I agree that a couple of the parts are very similar (why wouldn’t they be – after all they are replicating the same aircraft…) but the vast majority are not. There are superficially similar design ideas in both kits and details that are the same (especially over the airframe), but they are few and far between and in MENG’s case, are very small items across a much larger kit that show no similarities whatsoever to Tamiya’s, other than them being kits of the same aircraft. MENG’s cockpit is entirely different in breakdown and detail, the airframe is broken down into far more components in the Tamiya kit (there is no separate tail in MENG’s for instance and unlike Tamiya’s the entire underfuselage intake is a separate sub-assembly). There’s no engine or guns; no multipart control surfaces, undercarriage bay or undercarriage legs – almost all of these parts being moulded in one piece. None of the sub-assemblies are the same, either in detail or parts composition. If this was a copy, then MENG have done a very poor job of it!
I agree that MENG may have been inspired by Tamiya, but to say it’s a copy is no more true in this case, than if I were to say that my local park team were a copy of FC Barcelona, simply because they both played football…
Here’s what my good friend and co-conspirator, Brett Green, has to say about this issue when I asked him if MENG had copied Tamiya’s kit – bearing in mind that Brett has intimate knowledge of building both kits:
“No. The engineering of the two kits is wildly different in most areas – cockpit, engine (or lack thereof), undercarriage and so much more. Really, the only piece of engineering that is common to both the Tamiya 1/32 and the Meng 1/48 Mustangs is the saddle insert on the rear fuselage spine where the canopy slots in. I think it is drawing a very long bow to suggest this one piece of common design constitutes one kit copying the other!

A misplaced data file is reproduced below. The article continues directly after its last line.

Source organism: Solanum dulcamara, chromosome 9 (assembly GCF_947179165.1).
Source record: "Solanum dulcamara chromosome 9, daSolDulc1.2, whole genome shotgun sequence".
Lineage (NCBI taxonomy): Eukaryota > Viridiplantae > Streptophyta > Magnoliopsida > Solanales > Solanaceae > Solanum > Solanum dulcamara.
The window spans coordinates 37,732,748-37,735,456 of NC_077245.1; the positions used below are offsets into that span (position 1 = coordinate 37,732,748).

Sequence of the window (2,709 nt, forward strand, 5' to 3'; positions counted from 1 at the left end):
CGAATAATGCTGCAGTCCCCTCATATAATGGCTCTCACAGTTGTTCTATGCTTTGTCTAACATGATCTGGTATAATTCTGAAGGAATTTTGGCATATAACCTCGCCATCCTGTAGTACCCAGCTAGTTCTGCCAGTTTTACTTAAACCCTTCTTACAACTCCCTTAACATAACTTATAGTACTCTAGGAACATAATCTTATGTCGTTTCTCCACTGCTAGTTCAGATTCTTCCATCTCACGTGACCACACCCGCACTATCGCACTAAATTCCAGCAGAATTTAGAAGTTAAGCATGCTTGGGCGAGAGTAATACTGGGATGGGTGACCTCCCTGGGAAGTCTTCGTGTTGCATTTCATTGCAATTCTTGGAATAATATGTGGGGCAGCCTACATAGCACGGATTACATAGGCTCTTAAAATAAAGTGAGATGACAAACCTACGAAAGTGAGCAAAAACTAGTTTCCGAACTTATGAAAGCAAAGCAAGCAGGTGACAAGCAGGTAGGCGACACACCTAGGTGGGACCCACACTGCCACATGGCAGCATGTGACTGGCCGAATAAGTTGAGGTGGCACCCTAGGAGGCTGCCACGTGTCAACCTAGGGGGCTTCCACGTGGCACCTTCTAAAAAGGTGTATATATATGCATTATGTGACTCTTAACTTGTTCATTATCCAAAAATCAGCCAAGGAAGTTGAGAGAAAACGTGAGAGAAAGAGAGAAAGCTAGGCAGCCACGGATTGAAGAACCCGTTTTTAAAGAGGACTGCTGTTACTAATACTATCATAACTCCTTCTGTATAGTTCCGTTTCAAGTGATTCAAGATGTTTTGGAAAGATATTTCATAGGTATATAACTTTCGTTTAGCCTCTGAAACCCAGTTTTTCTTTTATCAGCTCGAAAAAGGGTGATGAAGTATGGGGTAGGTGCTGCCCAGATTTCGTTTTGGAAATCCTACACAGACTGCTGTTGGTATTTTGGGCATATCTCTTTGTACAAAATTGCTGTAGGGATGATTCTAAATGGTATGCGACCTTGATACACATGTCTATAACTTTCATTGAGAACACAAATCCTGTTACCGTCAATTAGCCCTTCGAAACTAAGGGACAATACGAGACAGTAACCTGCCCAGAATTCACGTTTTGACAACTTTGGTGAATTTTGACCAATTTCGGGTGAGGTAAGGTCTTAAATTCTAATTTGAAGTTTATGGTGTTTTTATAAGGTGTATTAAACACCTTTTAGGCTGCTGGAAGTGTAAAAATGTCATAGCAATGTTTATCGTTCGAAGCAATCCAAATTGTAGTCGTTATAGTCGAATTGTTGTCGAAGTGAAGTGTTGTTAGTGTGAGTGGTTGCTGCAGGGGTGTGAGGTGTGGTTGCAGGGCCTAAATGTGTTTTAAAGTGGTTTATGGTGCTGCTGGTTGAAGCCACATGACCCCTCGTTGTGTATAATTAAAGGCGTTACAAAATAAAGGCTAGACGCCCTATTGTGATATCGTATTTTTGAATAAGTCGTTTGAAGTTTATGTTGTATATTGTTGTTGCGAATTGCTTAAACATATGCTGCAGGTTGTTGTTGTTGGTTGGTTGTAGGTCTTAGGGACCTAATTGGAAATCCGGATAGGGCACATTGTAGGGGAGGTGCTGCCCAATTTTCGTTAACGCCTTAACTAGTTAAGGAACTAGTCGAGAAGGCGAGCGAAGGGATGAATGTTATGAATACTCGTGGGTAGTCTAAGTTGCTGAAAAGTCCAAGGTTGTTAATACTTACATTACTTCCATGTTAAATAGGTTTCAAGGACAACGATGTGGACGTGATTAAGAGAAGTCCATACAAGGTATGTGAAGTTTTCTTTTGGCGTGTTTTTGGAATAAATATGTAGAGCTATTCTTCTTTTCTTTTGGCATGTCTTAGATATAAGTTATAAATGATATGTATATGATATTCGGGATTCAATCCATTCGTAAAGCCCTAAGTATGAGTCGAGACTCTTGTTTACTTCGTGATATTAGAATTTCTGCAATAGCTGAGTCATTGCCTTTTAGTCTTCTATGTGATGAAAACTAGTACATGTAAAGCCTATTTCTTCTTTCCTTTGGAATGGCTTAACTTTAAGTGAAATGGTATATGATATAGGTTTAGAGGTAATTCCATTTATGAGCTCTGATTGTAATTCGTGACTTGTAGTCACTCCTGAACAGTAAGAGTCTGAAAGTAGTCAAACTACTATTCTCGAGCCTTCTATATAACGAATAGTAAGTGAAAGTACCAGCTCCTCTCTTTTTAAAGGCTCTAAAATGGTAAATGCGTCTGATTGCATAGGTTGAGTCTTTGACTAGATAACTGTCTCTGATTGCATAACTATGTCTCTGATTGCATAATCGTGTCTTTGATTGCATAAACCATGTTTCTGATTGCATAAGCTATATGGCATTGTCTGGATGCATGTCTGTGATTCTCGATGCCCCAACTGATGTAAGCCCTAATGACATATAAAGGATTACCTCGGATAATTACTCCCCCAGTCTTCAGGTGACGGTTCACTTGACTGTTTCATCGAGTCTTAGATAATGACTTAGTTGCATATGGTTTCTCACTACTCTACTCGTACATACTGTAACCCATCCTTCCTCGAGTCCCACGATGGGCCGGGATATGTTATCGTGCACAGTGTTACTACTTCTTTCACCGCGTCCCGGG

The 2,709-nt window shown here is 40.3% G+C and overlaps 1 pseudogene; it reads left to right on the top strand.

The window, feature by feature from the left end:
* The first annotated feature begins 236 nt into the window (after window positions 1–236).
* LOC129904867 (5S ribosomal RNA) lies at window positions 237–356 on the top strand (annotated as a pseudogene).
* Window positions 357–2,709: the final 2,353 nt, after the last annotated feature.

In fact, it would have been good if MENG had completely copied that area as the canopy would have sat down flat on the rear fuselage as it should!!”
In this case there is the insinuation that the only information that MENG used to create their kit, was Tamiya’s offering. In MENG’s extensive blog (http://www.meng-model.com/new.php?id=668) they discuss the kit in detail and also reveal a LIDAR scan of the Mustang that they used during it’s creation, which again they mention in their blog. Are we to believe that such a progressive company popped down to their local model shop, handed over some coins for Tamiya’s kit and then simply sat down and copied what they found and then fabricated information about how their kit was created to put everyone off the trail? Really? That’s what we think? Come on – behave.
Yeah, but Spence, so many of the design ideas look the same. Yeah, and? That’s not really surprising is it? When a company has created the very best Mustang kit ever seen, if you were to manufacture a similar product, wouldn’t some of those ideas filter through your thought processes? Wouldn’t you instinctively think, hmm, that’s a good way of recreating that assembly, let’s do something similar. I’ll bet money on the fact that the Airfix kit will use similar ideas to that seen in Tamiya’s kit, but just because something is inspiration doesn’t mean it’s a direct copy. Really, it doesn’t. It wouldn’t be the case if they were both in 1:32 and it certainly doesn’t, when one is in a smaller scale such as that seen here.
I’m prepared to acknowledge that plagiarism goes on the modelling world every bit as much as it does anywhere else (and I will ALWAYS call out companies that do it no matter who they are and what their reputation happens to be, good or bad) but the idea that that has happened in this case (or others in recent memory, such as Tamiya’s Do335 being a copy of Monogram’s ancient kit) is simply not true…
Sorry, but it isn’t.